Chris Skrebowski brought us up to date on the Megaprojects program. He noted that we must neither guess, assume nor even hope, but have to take the data as it is, to properly understand the message it is telling us. Unfortunately this leaves a story will very little humor, and increasing distress. He firmly believes that the peak will occur earlier than most expect, and that as exporters reduce, and importer numbers grow, so the balance (the teeter totter principle) will swing from one side to the other. In this regard he views the IEA data as over optimistic. His feeling is that the data points to 2011, which is only 1200 days away.

He went on to indicate the premise of the Megaprojects program, which is that it now takes about 6.5 years from identification to the time that a Megaproject will come on stream at nameplate production. Discovery rates are falling, crude peaked into a plateau in 2005, NGLs are in balance, and biofuel production, the latest ingredient in the pie, has barely increased, in the scale of world production. He suggested that the peak CERA envision is here, a mere 25-years early. He was the second to address decline rates (a question he ducked at Cork). In contrast with Dr Hirsch he felt that decline rates are going to be around 5%, which is the number that the Majors are reporting. This is faster than the global average of around 4%. He noted that Russia is talking about capping exports at 10 mbdoe, and that if this works, one can expect that it will spread to the other Oil Exporting Countries (OEC) like a virus. He noted that the current CEO of BP is assuring the world that the Majors still have a role – but why is that important to state?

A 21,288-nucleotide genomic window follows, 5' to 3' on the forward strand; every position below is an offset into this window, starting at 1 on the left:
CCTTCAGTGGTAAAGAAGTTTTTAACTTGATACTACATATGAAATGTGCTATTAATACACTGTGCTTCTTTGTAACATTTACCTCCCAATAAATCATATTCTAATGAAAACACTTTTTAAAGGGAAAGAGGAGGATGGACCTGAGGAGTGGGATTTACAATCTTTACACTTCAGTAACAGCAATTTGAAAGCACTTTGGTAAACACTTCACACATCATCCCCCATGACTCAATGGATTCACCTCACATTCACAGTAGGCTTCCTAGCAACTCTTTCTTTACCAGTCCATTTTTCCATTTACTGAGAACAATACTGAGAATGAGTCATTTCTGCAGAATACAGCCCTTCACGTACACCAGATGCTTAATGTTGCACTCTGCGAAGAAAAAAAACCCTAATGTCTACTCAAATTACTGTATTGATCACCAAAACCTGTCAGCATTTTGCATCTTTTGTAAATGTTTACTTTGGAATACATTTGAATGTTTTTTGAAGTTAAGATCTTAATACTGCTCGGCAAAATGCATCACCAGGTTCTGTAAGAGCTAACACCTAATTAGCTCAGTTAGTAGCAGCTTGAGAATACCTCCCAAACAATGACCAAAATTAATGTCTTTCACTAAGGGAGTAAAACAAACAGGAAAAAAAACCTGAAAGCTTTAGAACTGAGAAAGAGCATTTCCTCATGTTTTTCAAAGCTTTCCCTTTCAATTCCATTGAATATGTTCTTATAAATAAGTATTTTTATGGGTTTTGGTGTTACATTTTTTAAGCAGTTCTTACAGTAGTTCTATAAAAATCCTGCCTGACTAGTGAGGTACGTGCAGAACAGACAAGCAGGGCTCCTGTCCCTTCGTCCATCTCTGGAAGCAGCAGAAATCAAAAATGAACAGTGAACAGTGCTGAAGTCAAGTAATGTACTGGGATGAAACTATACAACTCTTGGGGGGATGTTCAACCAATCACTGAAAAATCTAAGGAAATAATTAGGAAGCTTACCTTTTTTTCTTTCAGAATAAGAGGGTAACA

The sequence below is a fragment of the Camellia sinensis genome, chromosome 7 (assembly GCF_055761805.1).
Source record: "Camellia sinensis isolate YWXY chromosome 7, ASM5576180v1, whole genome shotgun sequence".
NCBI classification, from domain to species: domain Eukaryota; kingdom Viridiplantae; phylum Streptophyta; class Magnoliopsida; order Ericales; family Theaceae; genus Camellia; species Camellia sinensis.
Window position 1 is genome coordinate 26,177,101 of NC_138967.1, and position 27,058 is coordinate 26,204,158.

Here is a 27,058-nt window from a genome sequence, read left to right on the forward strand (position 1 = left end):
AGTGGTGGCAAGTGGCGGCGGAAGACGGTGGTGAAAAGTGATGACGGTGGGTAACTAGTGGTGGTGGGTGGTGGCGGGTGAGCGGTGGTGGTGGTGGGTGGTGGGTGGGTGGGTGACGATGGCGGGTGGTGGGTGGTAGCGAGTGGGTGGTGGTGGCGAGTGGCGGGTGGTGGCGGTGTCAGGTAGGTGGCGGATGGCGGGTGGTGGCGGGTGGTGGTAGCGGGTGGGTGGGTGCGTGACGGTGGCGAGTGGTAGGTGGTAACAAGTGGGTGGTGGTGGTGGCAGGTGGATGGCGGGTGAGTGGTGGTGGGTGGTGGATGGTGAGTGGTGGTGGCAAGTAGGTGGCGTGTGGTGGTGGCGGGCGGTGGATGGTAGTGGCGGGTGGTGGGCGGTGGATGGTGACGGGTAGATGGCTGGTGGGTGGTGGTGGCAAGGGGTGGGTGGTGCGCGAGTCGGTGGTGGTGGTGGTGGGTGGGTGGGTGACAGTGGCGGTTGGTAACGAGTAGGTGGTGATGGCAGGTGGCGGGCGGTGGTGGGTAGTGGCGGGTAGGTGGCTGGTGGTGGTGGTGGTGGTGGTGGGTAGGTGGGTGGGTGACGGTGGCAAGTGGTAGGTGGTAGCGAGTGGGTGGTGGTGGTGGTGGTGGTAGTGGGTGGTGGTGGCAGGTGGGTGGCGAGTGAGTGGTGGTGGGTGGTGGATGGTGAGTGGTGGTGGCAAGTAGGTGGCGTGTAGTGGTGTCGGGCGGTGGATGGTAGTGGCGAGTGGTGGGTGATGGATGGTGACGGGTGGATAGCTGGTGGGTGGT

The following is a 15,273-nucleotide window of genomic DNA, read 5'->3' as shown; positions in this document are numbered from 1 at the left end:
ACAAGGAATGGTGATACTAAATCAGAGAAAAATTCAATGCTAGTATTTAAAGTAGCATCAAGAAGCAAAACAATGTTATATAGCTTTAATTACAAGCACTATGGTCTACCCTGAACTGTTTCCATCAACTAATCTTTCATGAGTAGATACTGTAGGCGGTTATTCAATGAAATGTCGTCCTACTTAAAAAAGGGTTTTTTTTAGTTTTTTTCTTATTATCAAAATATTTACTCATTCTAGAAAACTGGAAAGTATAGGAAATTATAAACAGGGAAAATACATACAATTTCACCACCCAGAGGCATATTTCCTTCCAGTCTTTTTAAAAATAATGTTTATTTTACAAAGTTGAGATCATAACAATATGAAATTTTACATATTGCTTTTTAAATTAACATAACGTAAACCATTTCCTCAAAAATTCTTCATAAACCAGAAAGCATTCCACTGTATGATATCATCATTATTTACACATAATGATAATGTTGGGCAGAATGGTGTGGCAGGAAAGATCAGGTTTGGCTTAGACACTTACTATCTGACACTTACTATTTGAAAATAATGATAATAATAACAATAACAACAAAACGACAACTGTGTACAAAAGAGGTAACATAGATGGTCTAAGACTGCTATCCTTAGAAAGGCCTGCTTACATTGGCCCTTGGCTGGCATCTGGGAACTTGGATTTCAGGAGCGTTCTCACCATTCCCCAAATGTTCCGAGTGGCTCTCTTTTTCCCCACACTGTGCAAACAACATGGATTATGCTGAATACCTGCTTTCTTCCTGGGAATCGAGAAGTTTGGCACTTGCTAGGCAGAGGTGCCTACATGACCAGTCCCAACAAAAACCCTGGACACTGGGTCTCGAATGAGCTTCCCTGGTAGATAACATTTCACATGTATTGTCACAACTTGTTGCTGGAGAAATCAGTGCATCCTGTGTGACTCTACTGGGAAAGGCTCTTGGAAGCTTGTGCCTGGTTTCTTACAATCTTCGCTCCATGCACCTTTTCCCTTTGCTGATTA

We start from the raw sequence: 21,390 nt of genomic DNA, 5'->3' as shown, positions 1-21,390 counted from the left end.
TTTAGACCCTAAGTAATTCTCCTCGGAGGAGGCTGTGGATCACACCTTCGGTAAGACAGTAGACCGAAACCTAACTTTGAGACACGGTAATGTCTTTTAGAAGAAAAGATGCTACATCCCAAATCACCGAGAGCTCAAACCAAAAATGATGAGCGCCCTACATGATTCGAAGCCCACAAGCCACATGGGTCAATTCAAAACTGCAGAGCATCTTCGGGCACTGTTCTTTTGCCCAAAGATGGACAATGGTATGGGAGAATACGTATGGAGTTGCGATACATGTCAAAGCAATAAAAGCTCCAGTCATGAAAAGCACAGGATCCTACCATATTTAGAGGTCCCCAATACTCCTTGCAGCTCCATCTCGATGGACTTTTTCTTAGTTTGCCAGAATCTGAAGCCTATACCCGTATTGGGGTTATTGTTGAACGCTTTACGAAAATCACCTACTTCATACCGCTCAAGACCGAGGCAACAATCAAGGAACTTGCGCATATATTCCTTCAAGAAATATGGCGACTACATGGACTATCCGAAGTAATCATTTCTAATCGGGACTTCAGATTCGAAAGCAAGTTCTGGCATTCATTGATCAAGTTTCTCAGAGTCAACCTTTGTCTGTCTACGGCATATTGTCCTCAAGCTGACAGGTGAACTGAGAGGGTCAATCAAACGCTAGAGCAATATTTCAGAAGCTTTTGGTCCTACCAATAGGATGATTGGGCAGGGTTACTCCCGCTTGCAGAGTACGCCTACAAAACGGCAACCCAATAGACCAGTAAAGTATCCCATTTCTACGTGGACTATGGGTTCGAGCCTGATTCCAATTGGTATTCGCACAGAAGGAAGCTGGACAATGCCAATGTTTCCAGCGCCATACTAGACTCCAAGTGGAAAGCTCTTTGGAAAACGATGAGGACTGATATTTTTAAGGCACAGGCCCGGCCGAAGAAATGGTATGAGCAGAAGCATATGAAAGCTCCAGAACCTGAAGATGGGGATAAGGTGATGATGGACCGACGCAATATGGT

CERA use a decline rate of 4.5% and while this seems a reasonable number, understand what it means. At 800,000 bd per 1% a 4% rate gives a drop of 3.2 million barrels a day per year decline. Before world production can increase it must first match this number. (and while the world assumes decline rates are stable, it appears they are declining at about 0.1 to 0.15% a year additional). This is the elephant in the room, and dominates the changes due to demand increment.